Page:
I get it. As social workers and peer advocates, we want to fix our clients’ problems. Sometimes, due to the system’s limitations or constraints, we clinicians have to go ahead and do things for our clients. Instead of teaching people to remember their appointments or make sure our clients attend a session, we social workers go on and make reminder calls or reach out to clients to check in with us instead of teaching clients to access services independently. These are all micro-level and clinical examples of learned helplessness in play.

Whether due to immigration, race, medical, age, and ageism, all of these intersections that impact learned helplessness contribute to its power over the population, furthering our reliance on systems that disconnect and estrange us from the broader community.

We need to get to know our neighbors, the people around us, who live amongst us.

Whether we are helpers or help seekers, living is about survival, and people are more likely to succeed banded together and looking after one another. Being reliant upon a system, and letting something else define the problem for us, instead of the community identifying its issues, estranges us from network building and bonding with our peers.

We have lost the essence of community building and humanity’s very fabric, which isn’t afraid to band together and change what needs changing.

The less human contact, the less empathy, the less we care about one another and what’s at stake for our friends, families, and those we love to get what they need for themselves and be better.

About the Author

J. Peters

Max Guttman is the owner of Recovery Now, a private mental health practice in New York City. Through his work as a Licensed Clinical Social Worker, therapist, and disability rights advocate, Max fights for those without a voice in various New York City care systems. He received a ‘2020 Bearcats of the Last Decade 10 Under 10’ award from the Binghamton University Alumni Association.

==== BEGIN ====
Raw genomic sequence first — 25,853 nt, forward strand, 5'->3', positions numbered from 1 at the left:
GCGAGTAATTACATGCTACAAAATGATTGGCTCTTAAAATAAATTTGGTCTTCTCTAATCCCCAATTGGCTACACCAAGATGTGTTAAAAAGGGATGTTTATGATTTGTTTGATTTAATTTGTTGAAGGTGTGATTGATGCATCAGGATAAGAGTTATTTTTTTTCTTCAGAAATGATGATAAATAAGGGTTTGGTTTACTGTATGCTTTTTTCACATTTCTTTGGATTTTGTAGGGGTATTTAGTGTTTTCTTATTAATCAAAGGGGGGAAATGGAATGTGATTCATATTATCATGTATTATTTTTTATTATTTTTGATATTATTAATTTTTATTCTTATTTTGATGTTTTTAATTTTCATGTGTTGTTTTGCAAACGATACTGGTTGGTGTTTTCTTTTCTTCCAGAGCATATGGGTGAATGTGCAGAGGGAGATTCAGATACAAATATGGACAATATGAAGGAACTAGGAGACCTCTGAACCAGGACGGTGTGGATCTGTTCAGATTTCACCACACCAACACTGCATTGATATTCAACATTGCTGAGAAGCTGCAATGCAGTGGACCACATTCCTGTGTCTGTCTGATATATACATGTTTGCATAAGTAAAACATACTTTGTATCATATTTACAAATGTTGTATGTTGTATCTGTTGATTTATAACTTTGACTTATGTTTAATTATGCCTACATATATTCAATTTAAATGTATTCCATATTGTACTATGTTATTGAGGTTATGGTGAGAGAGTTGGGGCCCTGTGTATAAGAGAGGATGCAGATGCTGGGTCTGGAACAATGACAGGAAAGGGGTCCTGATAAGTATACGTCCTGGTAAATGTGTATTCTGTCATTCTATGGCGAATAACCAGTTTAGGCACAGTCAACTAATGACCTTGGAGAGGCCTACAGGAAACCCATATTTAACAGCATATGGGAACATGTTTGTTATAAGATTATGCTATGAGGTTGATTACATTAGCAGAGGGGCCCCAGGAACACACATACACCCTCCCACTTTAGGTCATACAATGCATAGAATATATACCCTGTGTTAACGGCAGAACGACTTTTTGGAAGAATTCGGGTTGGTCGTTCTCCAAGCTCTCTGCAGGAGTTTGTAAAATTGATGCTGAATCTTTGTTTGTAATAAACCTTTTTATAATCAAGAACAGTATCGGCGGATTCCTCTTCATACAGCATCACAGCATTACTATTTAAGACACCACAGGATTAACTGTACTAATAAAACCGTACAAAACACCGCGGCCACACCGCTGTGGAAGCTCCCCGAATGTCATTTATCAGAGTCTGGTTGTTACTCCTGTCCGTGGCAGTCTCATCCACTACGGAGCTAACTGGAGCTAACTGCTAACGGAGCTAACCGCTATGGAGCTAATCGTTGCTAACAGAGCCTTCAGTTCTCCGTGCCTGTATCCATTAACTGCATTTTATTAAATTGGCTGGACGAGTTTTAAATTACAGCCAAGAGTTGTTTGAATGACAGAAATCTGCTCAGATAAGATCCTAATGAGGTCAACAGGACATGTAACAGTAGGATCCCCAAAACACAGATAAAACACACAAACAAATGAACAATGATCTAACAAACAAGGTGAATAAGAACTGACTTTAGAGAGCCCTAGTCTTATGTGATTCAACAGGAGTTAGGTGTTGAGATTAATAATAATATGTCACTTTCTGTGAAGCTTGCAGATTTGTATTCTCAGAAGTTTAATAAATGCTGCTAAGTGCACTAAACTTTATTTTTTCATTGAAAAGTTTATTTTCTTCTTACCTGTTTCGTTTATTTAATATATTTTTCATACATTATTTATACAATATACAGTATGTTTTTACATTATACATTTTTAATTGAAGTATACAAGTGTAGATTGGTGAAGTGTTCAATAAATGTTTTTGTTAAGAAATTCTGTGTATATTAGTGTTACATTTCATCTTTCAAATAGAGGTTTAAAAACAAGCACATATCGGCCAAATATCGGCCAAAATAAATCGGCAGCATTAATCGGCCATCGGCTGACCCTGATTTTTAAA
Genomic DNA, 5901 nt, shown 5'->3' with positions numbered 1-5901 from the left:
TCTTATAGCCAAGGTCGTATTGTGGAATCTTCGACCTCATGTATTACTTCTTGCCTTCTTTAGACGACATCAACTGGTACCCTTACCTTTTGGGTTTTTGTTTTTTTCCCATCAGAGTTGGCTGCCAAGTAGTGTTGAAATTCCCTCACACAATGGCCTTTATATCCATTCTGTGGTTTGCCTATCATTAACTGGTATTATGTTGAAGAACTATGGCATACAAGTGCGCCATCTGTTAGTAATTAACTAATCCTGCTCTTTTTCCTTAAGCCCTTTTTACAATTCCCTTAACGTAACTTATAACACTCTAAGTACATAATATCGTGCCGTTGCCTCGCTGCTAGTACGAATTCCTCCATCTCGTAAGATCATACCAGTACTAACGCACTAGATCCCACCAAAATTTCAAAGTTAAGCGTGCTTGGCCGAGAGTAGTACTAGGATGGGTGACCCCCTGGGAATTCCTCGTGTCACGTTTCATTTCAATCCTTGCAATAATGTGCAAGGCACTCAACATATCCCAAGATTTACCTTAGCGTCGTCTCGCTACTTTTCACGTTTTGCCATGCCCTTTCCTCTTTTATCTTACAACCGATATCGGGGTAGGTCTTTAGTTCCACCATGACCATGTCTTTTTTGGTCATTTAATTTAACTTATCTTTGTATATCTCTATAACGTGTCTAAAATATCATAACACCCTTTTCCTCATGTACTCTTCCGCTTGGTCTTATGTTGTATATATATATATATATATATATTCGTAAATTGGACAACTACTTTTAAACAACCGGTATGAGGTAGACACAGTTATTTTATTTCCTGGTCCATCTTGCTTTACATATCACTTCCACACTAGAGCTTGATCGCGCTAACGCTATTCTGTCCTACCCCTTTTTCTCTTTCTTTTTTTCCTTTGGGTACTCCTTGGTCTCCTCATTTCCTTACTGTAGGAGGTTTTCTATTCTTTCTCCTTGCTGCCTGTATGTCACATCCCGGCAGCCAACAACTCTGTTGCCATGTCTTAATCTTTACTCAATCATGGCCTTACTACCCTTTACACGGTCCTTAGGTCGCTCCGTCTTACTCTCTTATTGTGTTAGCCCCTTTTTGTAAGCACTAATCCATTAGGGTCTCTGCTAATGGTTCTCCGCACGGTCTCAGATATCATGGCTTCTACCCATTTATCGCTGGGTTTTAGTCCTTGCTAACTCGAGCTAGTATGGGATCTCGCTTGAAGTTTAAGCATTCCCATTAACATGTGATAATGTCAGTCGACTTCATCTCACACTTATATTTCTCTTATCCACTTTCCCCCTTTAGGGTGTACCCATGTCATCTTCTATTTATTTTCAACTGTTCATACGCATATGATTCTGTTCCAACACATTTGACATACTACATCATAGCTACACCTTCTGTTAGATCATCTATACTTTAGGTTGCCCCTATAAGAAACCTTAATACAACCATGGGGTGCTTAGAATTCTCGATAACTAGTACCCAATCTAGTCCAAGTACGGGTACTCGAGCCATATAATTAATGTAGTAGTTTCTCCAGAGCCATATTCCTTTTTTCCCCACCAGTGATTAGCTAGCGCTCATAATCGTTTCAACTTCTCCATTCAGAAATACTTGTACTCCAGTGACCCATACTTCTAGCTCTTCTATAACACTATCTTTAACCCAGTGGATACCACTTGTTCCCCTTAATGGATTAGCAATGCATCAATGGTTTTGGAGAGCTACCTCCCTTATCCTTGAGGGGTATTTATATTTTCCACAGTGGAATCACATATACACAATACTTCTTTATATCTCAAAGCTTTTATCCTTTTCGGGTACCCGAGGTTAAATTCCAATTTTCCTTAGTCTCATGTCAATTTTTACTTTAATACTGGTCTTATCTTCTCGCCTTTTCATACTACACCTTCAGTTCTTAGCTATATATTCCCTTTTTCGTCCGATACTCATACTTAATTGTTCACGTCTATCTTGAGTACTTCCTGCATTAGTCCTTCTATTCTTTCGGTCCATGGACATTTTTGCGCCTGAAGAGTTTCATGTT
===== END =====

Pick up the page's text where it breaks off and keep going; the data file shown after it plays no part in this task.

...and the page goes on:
Guttman treats clients with anxiety and depression but specializes in issues related to psychosis or schizoaffective spectrum disorders. He frequently writes about his lived experiences with schizophrenia.

‘I knew my illness was so complex that I’d need a professional understanding of its treatment to gain any real momentum in recovery,’ Guttman says. ‘After undergraduate school and the onset of my illness, I evaluated different graduate programs that could serve as a career and mechanism to guide and direct my self-care. After experiencing the helping hand of my social worker and therapist right after my ‘break,’ I chose social work education because of its robust skill set and foundation of knowledge I needed to heal and help others.’

‘In a world of increasing tragedy, we should help people learn from our lived experiences. My experience brings humility, authenticity, and candidness to my practice. People genuinely appreciate candidness when it comes to their health and Recovery. Humility provides space for mistakes and appraisal of progress. I thank my lived experience for contributing a more egalitarian therapeutic experience for my clients.’